Gross Reservoir Dam Expansion Proposal
Top of Gross Reservoir Dam

Gross Reservoir Dam Expansion Proposal

Denver Water has proposed a planned expansion of the Gross Reservoir Dam (map locator) in southwest Boulder County. Information on the proposed project (also known as the “Moffat Collection System Project”) can be found on Denver Water’s website at

Sign-up to receive county-related announcements concerning the proposed Gross Reservoir Expansion Project. You may unsubscribe at any time.

Sign Up for Email or Text Updates from Boulder County

Land Use Director’s Determination (Timeline and Details)

  • On March 14, 2019, the Board of County Commissioners (BOCC) held a public hearing to consider Denver Water’s appeal of the Boulder County Land Use director’s determination of Oct. 22, 2018. The Board upheld the Director’s determination that the statutory zoned land exemption does not apply to this project and it is subject to review under Article 8 (1041 Review) of the Boulder County Land Use Code. The Board voted (3-0) to uphold the Land Use director’s determination.
  • Shortly afterwards, Denver Water filed a lawsuit against Boulder County claiming that it is exempt from having to submit its project for 1041 review. Boulder County has defended against the lawsuit. The Boulder District Court has not yet made a decision in the case.

View the:

On Jan. 18, 2019, Land Use Director Dale Case affirmed his initial determination that the project is subject to 1041 review (view letter). Denver Water has appealed that decision to the Board of County Commissioners.

On Oct. 12, 2018, Denver Water requested that Boulder County Land Use Director Dale Case determine whether Denver Water’s proposed Gross Reservoir Expansion Project is exempt from Article 8 of the Boulder County Land Use Code,* pursuant to CRS § 24-65.1-107, because the land was zoned for use as a reservoir in 1974 (prior to the State’s adoption of 1041 regulations). Director Case determined that the project is subject to review under the Land Use Code. The Director found that the statutory exemption did not apply.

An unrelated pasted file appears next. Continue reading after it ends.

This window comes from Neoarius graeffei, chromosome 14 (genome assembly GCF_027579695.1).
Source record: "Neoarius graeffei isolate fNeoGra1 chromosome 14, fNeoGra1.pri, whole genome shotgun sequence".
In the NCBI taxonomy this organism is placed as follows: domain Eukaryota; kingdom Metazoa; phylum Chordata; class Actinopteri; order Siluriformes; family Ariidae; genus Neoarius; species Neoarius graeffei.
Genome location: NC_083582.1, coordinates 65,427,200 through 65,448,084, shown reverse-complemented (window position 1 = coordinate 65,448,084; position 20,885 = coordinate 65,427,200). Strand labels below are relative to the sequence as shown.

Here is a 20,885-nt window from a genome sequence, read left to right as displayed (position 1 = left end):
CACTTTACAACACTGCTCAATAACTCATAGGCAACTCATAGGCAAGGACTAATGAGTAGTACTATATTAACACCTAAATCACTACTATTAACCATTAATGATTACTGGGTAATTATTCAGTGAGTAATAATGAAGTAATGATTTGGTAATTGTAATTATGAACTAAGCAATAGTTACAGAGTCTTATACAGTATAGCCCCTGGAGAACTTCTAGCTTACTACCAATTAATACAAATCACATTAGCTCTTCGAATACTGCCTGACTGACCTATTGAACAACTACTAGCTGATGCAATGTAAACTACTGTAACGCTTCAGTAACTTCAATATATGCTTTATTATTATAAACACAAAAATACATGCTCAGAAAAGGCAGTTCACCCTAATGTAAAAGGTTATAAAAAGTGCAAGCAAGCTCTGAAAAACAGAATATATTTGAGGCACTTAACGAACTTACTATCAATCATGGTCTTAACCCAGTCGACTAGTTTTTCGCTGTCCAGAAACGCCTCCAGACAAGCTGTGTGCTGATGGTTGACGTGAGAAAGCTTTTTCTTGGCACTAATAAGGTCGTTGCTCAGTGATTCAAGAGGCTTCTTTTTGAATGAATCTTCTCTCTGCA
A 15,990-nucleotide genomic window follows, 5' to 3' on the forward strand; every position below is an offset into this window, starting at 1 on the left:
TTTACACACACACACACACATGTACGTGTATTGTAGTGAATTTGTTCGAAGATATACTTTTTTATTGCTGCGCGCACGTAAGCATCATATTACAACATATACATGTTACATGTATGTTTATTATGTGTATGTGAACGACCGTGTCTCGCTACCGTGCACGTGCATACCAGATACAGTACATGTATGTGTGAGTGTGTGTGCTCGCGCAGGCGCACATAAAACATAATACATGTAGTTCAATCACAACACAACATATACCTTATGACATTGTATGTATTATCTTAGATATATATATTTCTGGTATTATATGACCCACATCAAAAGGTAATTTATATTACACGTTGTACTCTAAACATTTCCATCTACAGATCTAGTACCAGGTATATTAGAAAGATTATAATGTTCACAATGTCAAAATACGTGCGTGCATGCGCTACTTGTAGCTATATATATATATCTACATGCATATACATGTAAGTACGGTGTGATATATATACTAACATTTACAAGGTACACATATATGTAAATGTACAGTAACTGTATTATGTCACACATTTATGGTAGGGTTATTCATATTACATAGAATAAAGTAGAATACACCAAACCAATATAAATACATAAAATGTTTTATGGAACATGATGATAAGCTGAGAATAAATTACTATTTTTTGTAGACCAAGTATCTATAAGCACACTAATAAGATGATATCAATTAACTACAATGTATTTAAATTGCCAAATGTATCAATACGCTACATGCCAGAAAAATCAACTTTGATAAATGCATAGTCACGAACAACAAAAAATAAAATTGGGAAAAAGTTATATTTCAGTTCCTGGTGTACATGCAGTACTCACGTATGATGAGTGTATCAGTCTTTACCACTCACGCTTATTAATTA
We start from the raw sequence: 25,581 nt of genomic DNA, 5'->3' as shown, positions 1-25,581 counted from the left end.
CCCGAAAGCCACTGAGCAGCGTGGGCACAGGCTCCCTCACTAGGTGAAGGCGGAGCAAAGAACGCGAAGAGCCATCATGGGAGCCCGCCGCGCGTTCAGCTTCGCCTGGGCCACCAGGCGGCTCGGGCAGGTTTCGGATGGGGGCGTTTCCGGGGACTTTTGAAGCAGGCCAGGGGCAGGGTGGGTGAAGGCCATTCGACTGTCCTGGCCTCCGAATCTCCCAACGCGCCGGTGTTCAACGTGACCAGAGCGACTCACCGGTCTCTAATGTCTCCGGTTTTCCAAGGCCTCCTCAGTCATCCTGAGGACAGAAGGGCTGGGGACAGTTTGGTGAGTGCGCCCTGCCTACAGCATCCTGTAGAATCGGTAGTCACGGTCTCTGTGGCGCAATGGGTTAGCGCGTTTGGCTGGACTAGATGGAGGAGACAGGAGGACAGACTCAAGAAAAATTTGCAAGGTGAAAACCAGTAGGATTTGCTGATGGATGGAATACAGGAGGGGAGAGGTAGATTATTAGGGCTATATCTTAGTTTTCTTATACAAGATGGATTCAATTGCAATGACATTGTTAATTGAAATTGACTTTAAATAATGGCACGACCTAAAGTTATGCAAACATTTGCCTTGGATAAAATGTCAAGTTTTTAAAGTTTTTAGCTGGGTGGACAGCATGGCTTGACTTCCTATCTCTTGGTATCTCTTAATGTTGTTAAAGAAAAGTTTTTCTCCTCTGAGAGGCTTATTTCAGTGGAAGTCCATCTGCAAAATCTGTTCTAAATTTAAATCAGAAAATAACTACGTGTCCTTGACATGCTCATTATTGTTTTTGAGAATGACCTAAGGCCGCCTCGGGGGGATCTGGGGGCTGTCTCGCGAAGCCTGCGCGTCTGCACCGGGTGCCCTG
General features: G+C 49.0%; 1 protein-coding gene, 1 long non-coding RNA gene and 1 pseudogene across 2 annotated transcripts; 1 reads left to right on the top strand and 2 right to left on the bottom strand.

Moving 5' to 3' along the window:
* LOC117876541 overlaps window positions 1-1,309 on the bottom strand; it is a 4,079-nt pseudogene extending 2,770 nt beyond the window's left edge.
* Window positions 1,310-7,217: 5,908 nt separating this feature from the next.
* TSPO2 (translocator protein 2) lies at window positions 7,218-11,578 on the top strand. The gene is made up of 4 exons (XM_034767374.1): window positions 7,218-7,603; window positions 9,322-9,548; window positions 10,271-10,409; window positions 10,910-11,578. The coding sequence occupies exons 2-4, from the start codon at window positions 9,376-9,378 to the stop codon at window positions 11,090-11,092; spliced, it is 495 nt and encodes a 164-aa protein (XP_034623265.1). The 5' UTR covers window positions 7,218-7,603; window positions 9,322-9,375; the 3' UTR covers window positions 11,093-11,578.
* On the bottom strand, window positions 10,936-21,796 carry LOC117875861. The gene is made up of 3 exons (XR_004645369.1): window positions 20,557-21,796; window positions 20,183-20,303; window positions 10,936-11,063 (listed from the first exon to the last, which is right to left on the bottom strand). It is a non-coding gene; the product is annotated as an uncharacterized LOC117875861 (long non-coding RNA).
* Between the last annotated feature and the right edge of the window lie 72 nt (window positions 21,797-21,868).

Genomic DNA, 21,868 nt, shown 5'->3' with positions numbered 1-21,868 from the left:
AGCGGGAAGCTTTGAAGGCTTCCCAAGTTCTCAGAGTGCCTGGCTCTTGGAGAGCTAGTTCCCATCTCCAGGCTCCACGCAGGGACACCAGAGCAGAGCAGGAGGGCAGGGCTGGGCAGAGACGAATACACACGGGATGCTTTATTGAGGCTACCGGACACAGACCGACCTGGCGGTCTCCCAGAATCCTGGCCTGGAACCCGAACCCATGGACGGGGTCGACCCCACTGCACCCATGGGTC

*Land Use Code Section 8-406 Determination of Whether a Proposed Activity or Development Must go Through the Permit Process states that “The Director shall determine the applicability of Section 8-400 to the conduct of any proposed activity or development. The Director shall make this determination within 10 calendar days after the Director receives a written request from the applicant stating the reasons why the proposed activity or development is not subject to Section 8-400.

On Oct. 30, 2018, Denver Water submitted additional information and requested that the Director reconsider his decision.

Background of Colorado’s “1041 Powers” or “1041 Regulations”

Colorado law grants “1041 powers” to local governments to identify, designate, and regulate areas and activities of state interest through a local permitting process. The general intention of these powers is to allow for local governments to maintain their control over development projects even where the development project has statewide impacts. More information about the regulations passed in 1974 by the Colorado Legislature can be found here.